The merchant transactions dataset includes many more transactions (60-70M per date) but only includes a subset of merchants. On the other hand, we have visit count/foot traffic data from an extremely large (approximately comprehensive) set of merchants/POIs. To take advantage of this we use a semi-supervised regression model where we predict the spend per visit for each merchant/POI where the labelled data includes the merchants/POIs in our merchant transactions data, and the unlabelled data includes all merchants/POIs not in our transactions data but in our points of interest data. We then run a standard regression model where the features include population features for the geography of the merchant and merchant features such as name, major brands, e.t.c. This generates a spend per visit estimate for each merchant/POI. To calculate total spend, we multiply the spend per visit by number of visits from the visits source data.

4. Home spend calibration

In computing Spend by Home Geography, there is bias as cardholders included in the panel are not a random selection. To correct for this bias, we use the statewide monthly synthetic ground truth to compute scaling factors based on the previous 12 months of data. More concretely, we add up the last 12 months from the synthetic ground truth and the last 12 months from the home geography estimator and take a ratio to compute the scaling factor. The scaling factor depends on the industry but is typically in the range of 1-5.

5. Merchant spend calibration

Finally, to account for biases in the data, we again compute a scaling factor for each PUMA based on the in-person spend from the calibrated home spend estimator. Hence the total spend for each merchant/POI is scaled up to ensure that the in-person spend totals from the calibrated home spend data are met. This also helps account for non-credit card transactions.

Final Output

These modeling and calibration steps produce two tables: (1) Spend by home location, including in-person and e-commerce transactions, by tract, and (2) In-person spend per merchant and home tract. These two tables are used to create the three customer-facing tables Spend by Home Location, Spend by Merchant Location, and Spend County-to-County Flows.


Comparison to US Census Advance Monthly Retail Trade Survey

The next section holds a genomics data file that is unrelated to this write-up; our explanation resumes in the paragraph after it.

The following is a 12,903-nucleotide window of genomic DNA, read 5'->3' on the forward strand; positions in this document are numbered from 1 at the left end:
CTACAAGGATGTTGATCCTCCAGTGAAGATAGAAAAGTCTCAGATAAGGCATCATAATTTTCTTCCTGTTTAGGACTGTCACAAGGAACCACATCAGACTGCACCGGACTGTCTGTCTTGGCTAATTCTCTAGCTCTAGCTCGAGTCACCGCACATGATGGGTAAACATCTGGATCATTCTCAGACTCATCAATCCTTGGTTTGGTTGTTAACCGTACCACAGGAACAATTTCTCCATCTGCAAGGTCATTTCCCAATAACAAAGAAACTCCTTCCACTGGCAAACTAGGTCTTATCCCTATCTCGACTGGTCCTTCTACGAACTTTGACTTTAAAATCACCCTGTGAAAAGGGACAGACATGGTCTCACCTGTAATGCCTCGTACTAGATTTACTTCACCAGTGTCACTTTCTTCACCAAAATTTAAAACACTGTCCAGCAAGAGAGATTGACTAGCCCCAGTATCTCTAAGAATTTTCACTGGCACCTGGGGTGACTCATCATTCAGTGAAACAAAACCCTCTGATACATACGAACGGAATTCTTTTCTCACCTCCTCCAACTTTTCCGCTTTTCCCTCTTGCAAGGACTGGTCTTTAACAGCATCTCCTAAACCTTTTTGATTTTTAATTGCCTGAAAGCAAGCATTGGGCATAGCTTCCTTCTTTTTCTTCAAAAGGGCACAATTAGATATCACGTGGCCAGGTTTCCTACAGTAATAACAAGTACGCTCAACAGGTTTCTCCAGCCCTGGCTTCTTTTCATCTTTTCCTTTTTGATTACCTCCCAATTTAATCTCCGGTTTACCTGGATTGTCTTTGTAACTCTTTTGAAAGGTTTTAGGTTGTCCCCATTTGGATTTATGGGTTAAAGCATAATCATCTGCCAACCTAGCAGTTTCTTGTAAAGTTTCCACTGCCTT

The graphs below compare Replica outputs to Census monthly retail sales data across four spending categories: 1) Grocery Stores, 2) Gas Stations, Parking, Taxis and Tolls, 3) Retail, 4) Restaurants and Bars.

Nationwide Spend at Grocery Stores

Nationwide Spend on Gas Stations, Parking, Taxis, Tolls

Nationwide Spend on Retail

Nationwide Spend at Restaurants and Bars

Comparison to US Census Quarterly E-Commerce Report

The graphs below compare Replica outputs to the Census quarterly e-commerce report across two spending categories: 1) Grocery Stores 2) Retail.

Nationwide E-commerce Spend on Grocery Stores

Nationwide E-commerce Spend on Retail


Detail about NAICS code granularity

Currently, Replica provides spend data for six industry categories:

  • Retail
  • Grocery Stores
  • Restaurants and Bars
  • Gas Stations, Parking, Taxis and Tolls
  • Airline, Hospitality, and Car Rental
  • Entertainment and Recreation

However, the underlying modeling is performed for finer-grained categories more similar to NAICS-3 codes. The results are then aggregated to create the 6 industry categories above. The underlying modeling is performed for the following categories:

445GROCERY_STORESGrocery Stores
447GAS_STATIONSGas Stations, Parking, Taxis, and Tolls
481AIRLINEAirline, Hospitality, and Car rental
4853TAXISGas Stations, Parking, Taxis, and Tolls
5321CAR RENTALAirline, Hospitality, and Car rental
71ENTERTAINMENT_RECREATIONEntertainment and Recreation
721HOSPITALITYAirline, Hospitality, and Car rental
722RESTAURANT_BARSRestaurants and Bars
81293PARKINGGas Stations, Parking, Taxis, and Tolls